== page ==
In this post I will talk about how I decided on the font, colours, and symbols for my 3rd design.
When I was looking for fonts for my designs, I accidentally stumbled across this font.
I immediately knew that this was going to be the choice of font for my next occupation, which is a game developer. I liked the blocky clean feel and the lack of anti-aliasing, which gives this font a very pixel-art feel which is representative of olden retro games.
I did some experiementation on how the font would look like under different settings, where I modify its size and scale effect.
A smaller font size at high scale results in more ‘pixelation’. But when overdone, I feel it decreases readability.
On the other hand, a lower scale effect coupled with a high font size results in a more cleaner and sharper appearance. But it may look too close to a normal font as the eye will not be able to tell apart the individual pixels making up the typeface.
After some experimentation with how ‘retro’ and ‘pixelated’ I wanted the font to be, I found a suitable size and stuck with it. It was easily readable, unlike the extremely pixelated version. So it was neither too pixelated nor too clean, and I decided to work on this sizing for my design.
Here is a sprite from the game “Space Invaders”, a very classic old retro game that was very famous back in the dawn of arcade games, one of the earlier forms of video games that reached out to the masses.
And of course, there’s Pacman which everybody is able to recognize.
These are the elements and shapes that the general audience recognizes as video games.
I next looked at colours. Because I am doing the style of old classical retro games (and not recent hyper realistic games), I look at colours used in olden games, way before even Mario.
Because of the limitation of technology, the colours used back then were very limited. The more commonly used colours are composed of ‘pure’ colours in the 8-bit spectrum like cyan, magenta, red, green and blue. So unlike the games we see today, older games didn’t really go all out with a variety of colours because they had a limited colour palette. Nevertheless, they could still be very colourful, I just had to know what colours to use.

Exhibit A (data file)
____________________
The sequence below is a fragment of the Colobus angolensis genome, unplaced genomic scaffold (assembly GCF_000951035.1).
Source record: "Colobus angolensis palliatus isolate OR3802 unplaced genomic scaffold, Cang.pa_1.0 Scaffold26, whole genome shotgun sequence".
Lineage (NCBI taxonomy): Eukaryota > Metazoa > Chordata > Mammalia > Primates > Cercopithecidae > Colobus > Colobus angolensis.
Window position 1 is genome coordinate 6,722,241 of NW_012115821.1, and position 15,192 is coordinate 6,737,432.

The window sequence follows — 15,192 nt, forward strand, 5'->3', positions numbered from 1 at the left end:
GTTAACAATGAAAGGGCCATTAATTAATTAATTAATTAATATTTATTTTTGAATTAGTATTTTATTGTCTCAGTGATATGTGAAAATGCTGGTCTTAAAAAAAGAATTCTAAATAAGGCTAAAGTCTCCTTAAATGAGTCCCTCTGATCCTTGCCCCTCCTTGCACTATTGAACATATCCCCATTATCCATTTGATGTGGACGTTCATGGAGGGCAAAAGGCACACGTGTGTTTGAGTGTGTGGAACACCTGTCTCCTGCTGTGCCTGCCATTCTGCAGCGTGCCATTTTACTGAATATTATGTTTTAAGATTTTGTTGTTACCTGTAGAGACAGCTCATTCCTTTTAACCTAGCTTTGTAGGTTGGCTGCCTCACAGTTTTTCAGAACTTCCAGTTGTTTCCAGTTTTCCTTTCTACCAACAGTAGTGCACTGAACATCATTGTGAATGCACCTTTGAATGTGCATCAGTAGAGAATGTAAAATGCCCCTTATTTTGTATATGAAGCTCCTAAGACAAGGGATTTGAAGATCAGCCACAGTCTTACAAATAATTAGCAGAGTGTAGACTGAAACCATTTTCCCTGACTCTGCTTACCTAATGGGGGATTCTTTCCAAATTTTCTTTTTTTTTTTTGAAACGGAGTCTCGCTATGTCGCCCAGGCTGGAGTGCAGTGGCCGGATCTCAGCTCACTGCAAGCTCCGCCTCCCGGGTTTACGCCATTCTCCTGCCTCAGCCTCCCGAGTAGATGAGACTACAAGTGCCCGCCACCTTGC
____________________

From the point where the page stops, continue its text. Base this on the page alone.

So for my design, I decided to restrict the colour palette that I had. But of course this does not mean I will just be restricted to just black and white.
As such, for my design, I decided to use extremely saturated colours (100% saturation).
The downside is that these colours are usually overly bright and glaring as they are very striking colours, just like how Space Invaders looked.
Learning about Tracking vs Kerning
I also had to take note of spacing between the letters. This was the first time I was actually looking into tracking or kerning for typography as it is something I never thought about. We always take such things for granted when we read typography. I also found out that they are two different things, and learning that was something very new to me.
Coming from a game developer background, I did a little bit of reading into this topic, which got a little technical. I know that to display bitmap numbers in games, there are different “widths” assigned to each number, as certain characters are wider than the rest.
But back to typography, adjusting the tracking of a text can create an overlapping effect, or extend the spaces between too closely spaced alphabets to make the typography less dense.
Why I adjusted kerning and not tracking
I could also use tracking to make the typography more spaced out overall, BUT the reason I did not adjust the tracking is because my intention was to only give more space to specific letters, and not the entire typography as a whole. Changing the tracking would overdo the spacing for certain letters, making the spacing very uneven across the typography. Nevertheless, I did play around with ‘tracking’.
In my case, because I was adding graphics to the side of the letters ‘a’ and ‘w’, it had the unintentional effect of squishing my typography and make it look overly dense. It did not look very good:
So I had to play with the kerning and customize the distance between these letters where appropriate, while keeping the kerning of the other letters the same.
There are two versions of the same text above. At the bottom is the old typeface with its default kerning, and on top is the adjusted typeface where I spaced out the letters ‘a’ and ‘w’ because of the extra detail I added at the side of the letters. This gives those letters more room to ‘breathe’. It’s a subtle change to make the typography more readable.Mini reflection:
I think it’s great that I finally not only understand what the terms ‘tracking’ and ‘kerning’ mean, but also know their differences so that I won’t be so new to these terms if people mention them.